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Nakamura Shikan II (Utaemon IV)

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Nakamura Shikan II (Utaemon IV)

Shikan II (1796-1852) became the disciple of his uncle, the dance master Fujima Kanjuro I, and began his career as Fujima Kamesaburo. After becoming Kanjuro’s adopted son in 1807, he worked as a choreographer before entering the household of Nakamura Utaemon III in 1811 and changing his name to Nakamura Fujitaro. While performing in Osaka in 1813 he changed his name again to Nakamura Tsurusuke, gaining experience at the local small theatre (koshibai). While playing in Kyoto in 1825 he finally assumed the name Shikan II, which he kept until 1836, when he was adopted by Utaemon III (who changed his name to Tamasuke) and acceded to the name Utaemon IV.

Back in Edo from Kamigata in 1827, he was punished along with other actors for flouting sumptuary laws, and was put under house arrest. He became a very popular actor. Unlike Utaemon III, he was big an imposing in stature, and he excelled in large-scale ‘history’ or ‘period play’ (jidaimono) roles such as Matsuomaru in Sugawara denju tenarai kagami (Sugawara and the secrets of calligraphy). He was not so good at domestic play roles (sewamono), but although he specialised in male leads (tachiyaku) he occasionally played female roles (onnagata).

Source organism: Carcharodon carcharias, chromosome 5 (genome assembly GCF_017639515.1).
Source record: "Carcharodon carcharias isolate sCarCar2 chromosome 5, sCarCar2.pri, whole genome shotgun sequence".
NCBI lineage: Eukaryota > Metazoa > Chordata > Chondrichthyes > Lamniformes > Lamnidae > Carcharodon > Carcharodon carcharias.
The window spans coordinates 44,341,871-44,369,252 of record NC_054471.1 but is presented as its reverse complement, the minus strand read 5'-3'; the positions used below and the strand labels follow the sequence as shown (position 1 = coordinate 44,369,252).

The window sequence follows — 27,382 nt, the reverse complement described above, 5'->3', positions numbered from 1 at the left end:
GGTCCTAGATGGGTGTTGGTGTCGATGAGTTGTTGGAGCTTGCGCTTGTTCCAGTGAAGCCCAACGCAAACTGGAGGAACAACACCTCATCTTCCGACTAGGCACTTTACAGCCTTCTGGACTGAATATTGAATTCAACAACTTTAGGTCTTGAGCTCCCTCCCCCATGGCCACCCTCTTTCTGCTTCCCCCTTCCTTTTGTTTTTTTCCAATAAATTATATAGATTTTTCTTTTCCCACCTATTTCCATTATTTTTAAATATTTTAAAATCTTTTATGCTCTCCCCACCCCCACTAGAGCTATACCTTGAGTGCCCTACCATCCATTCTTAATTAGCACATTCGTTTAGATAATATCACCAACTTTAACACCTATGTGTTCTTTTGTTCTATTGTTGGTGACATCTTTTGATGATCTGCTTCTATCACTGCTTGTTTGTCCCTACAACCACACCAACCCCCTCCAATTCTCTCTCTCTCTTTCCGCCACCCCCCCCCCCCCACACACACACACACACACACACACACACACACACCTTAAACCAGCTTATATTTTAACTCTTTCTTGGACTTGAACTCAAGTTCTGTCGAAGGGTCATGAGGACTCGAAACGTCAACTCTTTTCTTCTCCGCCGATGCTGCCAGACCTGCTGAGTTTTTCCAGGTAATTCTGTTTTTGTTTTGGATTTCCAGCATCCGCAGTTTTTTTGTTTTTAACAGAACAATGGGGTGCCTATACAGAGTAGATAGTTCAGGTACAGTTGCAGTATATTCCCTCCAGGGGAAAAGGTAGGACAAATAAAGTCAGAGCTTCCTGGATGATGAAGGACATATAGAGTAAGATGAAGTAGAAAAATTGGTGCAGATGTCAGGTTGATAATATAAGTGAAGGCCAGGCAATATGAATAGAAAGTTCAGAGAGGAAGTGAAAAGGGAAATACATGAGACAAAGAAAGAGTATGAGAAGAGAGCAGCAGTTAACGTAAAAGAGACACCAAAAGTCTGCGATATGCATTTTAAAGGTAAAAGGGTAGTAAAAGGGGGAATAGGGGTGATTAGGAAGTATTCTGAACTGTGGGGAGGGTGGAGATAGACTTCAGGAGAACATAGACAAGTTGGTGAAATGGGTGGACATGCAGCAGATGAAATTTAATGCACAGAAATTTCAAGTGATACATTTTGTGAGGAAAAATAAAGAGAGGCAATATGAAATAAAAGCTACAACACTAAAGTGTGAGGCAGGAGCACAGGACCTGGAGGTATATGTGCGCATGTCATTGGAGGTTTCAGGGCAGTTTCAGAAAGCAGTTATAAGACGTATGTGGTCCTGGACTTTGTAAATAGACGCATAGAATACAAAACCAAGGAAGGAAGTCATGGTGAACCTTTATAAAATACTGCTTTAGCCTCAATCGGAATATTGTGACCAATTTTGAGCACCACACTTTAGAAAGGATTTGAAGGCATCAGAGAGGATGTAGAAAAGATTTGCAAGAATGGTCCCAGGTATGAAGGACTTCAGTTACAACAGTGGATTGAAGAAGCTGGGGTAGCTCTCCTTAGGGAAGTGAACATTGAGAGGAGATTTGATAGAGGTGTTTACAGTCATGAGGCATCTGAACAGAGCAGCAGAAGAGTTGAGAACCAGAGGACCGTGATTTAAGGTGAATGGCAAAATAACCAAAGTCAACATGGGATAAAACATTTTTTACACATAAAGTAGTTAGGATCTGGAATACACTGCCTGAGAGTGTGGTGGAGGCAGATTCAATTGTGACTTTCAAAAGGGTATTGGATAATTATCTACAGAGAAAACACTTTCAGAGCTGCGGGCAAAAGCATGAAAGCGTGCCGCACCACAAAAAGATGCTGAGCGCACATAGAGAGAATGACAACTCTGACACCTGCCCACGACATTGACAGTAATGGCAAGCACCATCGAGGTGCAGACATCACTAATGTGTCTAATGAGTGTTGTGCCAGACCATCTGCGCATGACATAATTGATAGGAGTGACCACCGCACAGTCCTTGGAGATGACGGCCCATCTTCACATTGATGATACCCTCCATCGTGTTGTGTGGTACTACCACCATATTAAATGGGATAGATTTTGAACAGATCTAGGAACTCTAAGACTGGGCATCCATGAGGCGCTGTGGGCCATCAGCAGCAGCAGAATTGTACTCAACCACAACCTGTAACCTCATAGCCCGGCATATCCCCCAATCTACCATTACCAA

His artistic secrets were handed down to Danjuro IXShikan IV was his adopted son.

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Organised for Japan 2001

The Fitzwilliam Museum is especially grateful to John Carpenter, Tim Clark, Paul M. Griffith, Hideyuki Iwata and Ellis Tinios for their generous help during the preparation of this exhibition.

Funded by Japan 2001